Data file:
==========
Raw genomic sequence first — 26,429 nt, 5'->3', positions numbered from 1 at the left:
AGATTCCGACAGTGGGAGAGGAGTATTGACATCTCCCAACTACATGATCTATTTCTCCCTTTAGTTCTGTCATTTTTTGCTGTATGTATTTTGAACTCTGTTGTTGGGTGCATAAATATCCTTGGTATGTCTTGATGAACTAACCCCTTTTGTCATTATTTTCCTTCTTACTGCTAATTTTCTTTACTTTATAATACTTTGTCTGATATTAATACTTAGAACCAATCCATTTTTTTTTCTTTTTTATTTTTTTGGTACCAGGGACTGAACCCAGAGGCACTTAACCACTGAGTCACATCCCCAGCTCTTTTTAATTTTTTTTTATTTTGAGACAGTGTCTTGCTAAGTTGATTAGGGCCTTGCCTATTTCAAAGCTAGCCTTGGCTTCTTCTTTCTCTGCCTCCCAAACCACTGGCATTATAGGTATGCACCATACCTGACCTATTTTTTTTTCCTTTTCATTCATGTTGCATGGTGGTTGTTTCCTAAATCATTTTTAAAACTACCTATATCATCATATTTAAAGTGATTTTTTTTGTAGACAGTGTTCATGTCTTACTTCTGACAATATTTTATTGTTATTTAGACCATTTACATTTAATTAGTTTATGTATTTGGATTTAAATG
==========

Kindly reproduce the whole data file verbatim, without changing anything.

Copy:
Raw genomic sequence first — 26,429 nt, 5'->3', positions numbered from 1 at the left:
AGATTCCGACAGTGGGAGAGGAGTATTGACATCTCCCAACTACATGATCTATTTCTCCCTTTAGTTCTGTCATTTTTTGCTGTATGTATTTTGAACTCTGTTGTTGGGTGCATAAATATCCTTGGTATGTCTTGATGAACTAACCCCTTTTGTCATTATTTTCCTTCTTACTGCTAATTTTCTTTACTTTATAATACTTTGTCTGATATTAATACTTAGAACCAATCCATTTTTTTTTCTTTTTTATTTTTTTGGTACCAGGGACTGAACCCAGAGGCACTTAACCACTGAGTCACATCCCCAGCTCTTTTTAATTTTTTTTTATTTTGAGACAGTGTCTTGCTAAGTTGATTAGGGCCTTGCCTATTTCAAAGCTAGCCTTGGCTTCTTCTTTCTCTGCCTCCCAAACCACTGGCATTATAGGTATGCACCATACCTGACCTATTTTTTTTTCCTTTTCATTCATGTTGCATGGTGGTTGTTTCCTAAATCATTTTTAAAACTACCTATATCATCATATTTAAAGTGATTTTTTTTGTAGACAGTGTTCATGTCTTACTTCTGACAATATTTTATTGTTATTTAGACCATTTACATTTAATTAGTTTATGTATTTGGATTTAAATG